One Moment in Time

Most older people jump ship as it reaches shore.
I find the shore receding as I look for more
of what were crowded social groups of yore;
or even what was formerly a music store.
Cherise who once perceived it as a privilege to explore
the opera repertoire now sees it as a bore
whose auditory retort is a strident snore.
Embarked in restaurants that once moved me to the core,
coarse sailors have replaced my female stevedore,
unbundling memories while thundering like Thor.
The way Life’s skipper navigates is just bizarre.
Dispatches meant to humor girls like Elinor
and Evelyn, lie stranded in my bedroom drawer
when those gals scooted to enjoy Lake Elsinore.
My writing exercises augur no Tagore,
and gone are slams for poets that once heard me soar
above enthusiastic crowds who used to roar
with approbation. Language groups, where once I’d score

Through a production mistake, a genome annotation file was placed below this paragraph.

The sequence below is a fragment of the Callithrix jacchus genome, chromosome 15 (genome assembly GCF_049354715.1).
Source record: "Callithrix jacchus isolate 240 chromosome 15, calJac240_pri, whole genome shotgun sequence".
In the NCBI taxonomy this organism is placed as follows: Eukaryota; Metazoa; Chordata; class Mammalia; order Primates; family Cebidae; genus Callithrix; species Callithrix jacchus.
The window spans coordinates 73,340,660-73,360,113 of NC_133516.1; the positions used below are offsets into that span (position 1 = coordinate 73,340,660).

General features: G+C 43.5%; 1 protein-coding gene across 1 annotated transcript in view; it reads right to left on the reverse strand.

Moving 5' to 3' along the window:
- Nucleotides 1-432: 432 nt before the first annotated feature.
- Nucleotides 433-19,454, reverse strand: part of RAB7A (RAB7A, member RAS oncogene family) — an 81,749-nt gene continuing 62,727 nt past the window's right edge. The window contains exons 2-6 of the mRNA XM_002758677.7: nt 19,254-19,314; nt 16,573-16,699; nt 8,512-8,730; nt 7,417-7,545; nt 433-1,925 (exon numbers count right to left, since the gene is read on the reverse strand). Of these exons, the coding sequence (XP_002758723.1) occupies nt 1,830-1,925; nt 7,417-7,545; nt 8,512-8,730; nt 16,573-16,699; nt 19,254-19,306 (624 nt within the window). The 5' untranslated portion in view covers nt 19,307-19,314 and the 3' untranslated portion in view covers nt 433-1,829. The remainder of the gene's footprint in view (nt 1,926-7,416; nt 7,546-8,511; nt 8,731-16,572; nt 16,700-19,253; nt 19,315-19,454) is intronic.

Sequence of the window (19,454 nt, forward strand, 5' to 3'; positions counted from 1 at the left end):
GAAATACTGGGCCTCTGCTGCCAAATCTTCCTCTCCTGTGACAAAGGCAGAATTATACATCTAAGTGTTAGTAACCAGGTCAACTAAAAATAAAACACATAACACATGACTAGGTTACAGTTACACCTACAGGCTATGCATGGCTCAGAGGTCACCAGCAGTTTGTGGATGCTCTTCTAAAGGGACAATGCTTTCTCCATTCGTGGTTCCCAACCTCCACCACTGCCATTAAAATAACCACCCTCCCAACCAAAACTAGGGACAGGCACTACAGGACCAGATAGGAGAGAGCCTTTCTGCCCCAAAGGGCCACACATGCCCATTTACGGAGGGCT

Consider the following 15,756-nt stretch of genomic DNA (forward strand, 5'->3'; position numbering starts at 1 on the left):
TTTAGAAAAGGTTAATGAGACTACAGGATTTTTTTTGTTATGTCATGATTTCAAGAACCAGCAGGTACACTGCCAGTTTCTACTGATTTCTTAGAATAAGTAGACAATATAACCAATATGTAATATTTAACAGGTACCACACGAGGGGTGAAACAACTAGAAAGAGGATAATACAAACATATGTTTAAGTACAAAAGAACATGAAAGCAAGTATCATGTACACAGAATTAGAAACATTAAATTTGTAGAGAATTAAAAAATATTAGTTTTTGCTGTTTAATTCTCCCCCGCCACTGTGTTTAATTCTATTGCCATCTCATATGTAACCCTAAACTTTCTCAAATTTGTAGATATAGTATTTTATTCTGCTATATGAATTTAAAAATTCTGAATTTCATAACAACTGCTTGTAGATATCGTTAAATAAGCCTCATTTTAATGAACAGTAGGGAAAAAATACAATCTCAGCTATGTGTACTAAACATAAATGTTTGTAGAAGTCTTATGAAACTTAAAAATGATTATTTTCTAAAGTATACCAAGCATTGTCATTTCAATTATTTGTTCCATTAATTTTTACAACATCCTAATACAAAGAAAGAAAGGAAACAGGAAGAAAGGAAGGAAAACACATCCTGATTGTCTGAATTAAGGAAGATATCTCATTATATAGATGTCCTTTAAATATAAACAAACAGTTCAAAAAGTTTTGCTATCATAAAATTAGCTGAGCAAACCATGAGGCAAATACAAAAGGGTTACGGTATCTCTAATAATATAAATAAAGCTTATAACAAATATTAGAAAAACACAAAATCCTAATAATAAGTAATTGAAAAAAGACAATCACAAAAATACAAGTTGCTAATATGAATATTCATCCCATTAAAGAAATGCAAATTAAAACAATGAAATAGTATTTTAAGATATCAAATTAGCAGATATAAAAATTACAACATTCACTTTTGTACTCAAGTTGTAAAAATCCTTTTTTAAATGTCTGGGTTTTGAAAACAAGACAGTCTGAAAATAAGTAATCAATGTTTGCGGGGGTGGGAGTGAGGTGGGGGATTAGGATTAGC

with some well-versed collegiate chick from Singapore,
have sailed away into the realm of Meetup lore.
I mourn those paradigms of strapping youth, grown hoar,
who once had functioned as some stripling’s guarantor?
Our social workers with their altruistic chores
are soon displaced by narcissistic omnivores.
And heretofore, well-heeled employers can’t afford
the pittance they once paid me when I manned their floor.
And I myself who, when much younger, proudly wore
my youth with peerless pride, like some Prince Charming or
one called-for, walk like someone that the gods foreswore.

Born and bred in New Jersey, Frank worked in New York for many years. He loves music from Bach to Amy Winehouse, World Music, Latin, opera. Shakespeare is his consolation, writing his hobby. Frank likes poets Dylan Thomas, Keats, Wallace Stevens, Frost, Ginsberg, and Sylvia Plath. Read other articles by Frank.